There’s no shortage of songs that get overused on the big and small screen, and whether the result of unimaginative hacks or some ill-conceived notion of what audiences want (uninformed hacks), it’s always baffling. Staples like “The Way You Look Tonight,” “Let’s Get It On” and James Brown’s “I Got You (I Feel Good)” should never be heard in a film again. Then there are songs that have been so overused they should never be heard again, period. Bad to begin with, mindless garbage like “Takin’ Care Of Business” and “Walking on Sunshine” are musical trans fats — artificial, monetized and bad for society, they should be banned as such.
Leonard Cohen’s “Hallelujah” is a different sort of song altogether. It’s far from bad, nor is it really a staple that’s overplayed its welcome. In fact, it should be acknowledged, once the mind’s cleared of the cynicism wrought by overexposure, that it’s one of the best folk songs ever penned. That’s precisely why, as a soundtrack choice, it must be earned. It’s a special song that should be brought out only when nothing else on God’s green earth will do. Instead, it’s been used and abused dozens of times in both film and TV, in its original form or in one of the over one hundred cover versions that have been recorded.
The first soundtrack appearance of “Hallelujah” that I can find is in “When Night Is Falling,” a 1995 Canadian film that centers on a lesbian love affair between a literature professor and a hot carny performer. It’s a forgettable cover that takes away all the power of the song and replaces it with a gospel chorus and bongos. A more memorable early use is John Cale’s respectable interpretation in 1996’s “Basquiat.” It should have stopped there, but Cale’s cover was used again in the animated feature “Shrek” (though it was Rufus Wainwright’s version on the album), the Johnny Depp-directed short stuff, and other titles. It’s after this that the primacy of Jeff Buckley’s version arises. The first time I heard “Hallelujah,” it was Buckley’s beautiful voice and melancholy guitar that I fell for. A girlfriend played it for me by candlelight in her bedroom on a cool summer night — a “from your lips she drew the Hallelujah” kind of night. But it seems everyone’s had this same girlfriend and this same unforgettable moment with this song. And even Buckley can’t keep its potency from fading in everything from an episode of “The West Wing” to the Nicolas Cage flick “Lord of War.”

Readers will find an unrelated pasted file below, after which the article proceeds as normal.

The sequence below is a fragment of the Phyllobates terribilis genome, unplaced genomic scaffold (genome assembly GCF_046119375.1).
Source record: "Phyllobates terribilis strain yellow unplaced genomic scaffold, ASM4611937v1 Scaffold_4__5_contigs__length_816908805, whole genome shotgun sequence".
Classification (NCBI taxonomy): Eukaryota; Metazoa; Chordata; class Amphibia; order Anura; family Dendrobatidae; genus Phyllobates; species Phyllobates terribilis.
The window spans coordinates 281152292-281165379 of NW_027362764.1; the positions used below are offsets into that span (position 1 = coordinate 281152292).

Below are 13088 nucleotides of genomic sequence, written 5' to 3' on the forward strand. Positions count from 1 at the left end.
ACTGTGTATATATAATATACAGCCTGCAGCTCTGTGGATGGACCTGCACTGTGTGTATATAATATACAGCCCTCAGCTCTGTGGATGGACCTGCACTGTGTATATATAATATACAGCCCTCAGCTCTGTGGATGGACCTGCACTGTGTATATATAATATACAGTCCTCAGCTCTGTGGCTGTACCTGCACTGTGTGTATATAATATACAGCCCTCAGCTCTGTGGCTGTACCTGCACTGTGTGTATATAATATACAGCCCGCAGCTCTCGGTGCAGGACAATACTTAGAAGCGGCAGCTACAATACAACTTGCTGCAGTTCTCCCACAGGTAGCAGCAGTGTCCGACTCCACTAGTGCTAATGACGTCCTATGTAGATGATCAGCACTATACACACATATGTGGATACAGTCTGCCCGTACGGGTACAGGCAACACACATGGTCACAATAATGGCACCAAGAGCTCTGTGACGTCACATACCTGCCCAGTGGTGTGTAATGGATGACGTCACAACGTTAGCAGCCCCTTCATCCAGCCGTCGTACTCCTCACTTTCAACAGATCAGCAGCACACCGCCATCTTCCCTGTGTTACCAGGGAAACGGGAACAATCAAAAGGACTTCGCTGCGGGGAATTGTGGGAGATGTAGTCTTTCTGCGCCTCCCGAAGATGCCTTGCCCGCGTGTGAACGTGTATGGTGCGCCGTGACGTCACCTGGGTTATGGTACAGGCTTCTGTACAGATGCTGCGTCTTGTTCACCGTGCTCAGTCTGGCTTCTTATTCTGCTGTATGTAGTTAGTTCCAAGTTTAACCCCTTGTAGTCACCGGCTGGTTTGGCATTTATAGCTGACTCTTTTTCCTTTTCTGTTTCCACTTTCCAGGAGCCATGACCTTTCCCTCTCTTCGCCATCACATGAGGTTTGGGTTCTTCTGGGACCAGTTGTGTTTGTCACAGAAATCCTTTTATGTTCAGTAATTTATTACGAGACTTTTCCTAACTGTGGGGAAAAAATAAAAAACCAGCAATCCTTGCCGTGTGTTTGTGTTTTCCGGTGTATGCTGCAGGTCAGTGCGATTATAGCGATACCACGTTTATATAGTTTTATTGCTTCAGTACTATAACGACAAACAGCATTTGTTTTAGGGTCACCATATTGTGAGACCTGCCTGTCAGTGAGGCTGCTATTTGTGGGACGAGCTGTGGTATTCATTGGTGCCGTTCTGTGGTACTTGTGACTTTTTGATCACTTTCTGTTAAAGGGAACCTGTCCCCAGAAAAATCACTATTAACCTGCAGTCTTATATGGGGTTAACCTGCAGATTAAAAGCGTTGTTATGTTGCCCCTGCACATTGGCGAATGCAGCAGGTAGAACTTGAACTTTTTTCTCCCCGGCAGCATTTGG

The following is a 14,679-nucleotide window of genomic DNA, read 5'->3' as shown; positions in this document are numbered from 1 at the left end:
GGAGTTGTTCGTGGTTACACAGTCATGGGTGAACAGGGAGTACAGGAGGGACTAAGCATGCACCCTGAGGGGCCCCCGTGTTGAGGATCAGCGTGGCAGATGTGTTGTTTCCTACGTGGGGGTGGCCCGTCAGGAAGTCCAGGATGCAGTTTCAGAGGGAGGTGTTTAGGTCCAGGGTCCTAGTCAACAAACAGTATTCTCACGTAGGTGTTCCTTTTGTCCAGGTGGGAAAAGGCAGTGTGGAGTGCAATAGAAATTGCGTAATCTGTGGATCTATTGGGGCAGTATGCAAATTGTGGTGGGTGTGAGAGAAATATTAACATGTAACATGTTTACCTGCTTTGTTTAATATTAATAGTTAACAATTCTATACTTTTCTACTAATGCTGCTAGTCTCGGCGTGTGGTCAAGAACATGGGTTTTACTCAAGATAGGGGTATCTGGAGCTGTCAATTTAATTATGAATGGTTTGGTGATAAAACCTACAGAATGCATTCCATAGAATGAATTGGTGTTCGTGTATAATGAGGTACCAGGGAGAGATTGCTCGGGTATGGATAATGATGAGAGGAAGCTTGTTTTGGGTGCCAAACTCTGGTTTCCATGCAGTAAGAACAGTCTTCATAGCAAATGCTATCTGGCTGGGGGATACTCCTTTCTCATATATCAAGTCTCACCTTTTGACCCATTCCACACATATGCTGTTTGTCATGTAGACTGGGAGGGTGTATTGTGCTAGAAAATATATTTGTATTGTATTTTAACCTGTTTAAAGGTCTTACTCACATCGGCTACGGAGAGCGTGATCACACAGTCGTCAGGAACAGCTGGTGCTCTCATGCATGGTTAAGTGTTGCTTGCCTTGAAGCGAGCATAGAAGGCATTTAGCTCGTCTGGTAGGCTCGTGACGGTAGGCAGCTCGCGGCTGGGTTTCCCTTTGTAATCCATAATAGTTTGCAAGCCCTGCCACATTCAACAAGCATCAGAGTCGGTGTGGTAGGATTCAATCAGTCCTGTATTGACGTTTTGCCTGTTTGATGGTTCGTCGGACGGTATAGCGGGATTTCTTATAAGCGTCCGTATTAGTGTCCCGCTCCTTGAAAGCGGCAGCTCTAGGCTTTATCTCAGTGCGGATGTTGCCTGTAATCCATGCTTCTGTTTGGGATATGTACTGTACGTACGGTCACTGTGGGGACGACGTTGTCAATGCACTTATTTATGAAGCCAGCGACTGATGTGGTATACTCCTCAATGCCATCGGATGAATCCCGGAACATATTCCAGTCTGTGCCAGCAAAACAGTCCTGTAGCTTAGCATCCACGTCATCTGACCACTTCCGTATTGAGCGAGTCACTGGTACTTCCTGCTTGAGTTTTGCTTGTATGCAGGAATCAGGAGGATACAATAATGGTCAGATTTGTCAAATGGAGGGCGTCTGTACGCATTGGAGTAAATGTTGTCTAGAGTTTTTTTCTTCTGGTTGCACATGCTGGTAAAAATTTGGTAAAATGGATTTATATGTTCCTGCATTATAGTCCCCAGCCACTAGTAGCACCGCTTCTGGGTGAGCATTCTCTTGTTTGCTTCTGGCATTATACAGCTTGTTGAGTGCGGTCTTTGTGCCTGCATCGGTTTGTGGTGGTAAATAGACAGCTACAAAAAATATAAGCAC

The latest “Hallelujah” shame (and mockery of that once magical evening) is the excruciating moment in which Cohen’s original version of the song scores a sex scene in Zack Snyder’s recent “Watchmen,” which plays out like a bad joke told by a sad clown. Worse, you have to sit there while the sad clown painfully explains the punch line to you when you don’t laugh. I also have to mention the completely unearned “The Sounds of Silence” travesty — Snyder, man, you have to earn Simon & Garfunkel.
This easy payoff/Wall Street approach to film soundtracks where nothing is sacred is all too common. But since it’s poor form to criticize without offering solutions, here are a few suggestions to consider in place of any iteration of “Hallelujah.” Amazingly, none of these have been used before in any film that I can find, or if they have, it was a cover that never should have been made and that’s now totally forgotten. At least hopefully — no one should have to recall Blind Melon’s take on “Candy Says,” as heard in “The Cowboy Way.”
The top 5 songs off my record shelf to use in place of “Hallelujah”:
- “Candy Says,” The Velvet Underground
- “Dreams,” Fleetwood Mac
- “Brother,” Jorge Ben
- “Never My Love,” The Association
- “New Partner,” Palace Brothers
There’s another film coming out this week that features “Hallelujah,” though co-directors Anna Boden and Ryan Fleck (“Half Nelson”) use it sparingly in their forthcoming “Sugar.” It’s unnecessary at best in a naturalistic film with an otherwise deftly done soundtrack. It’s certain not to be the last time we hear the song either — I can easily imagine a future with James Franco as a tragic Jeff Buckley singing “Hallelujah” on some moonlit pier. Oh, the mobs of breathless teenagers, it’s inevitable.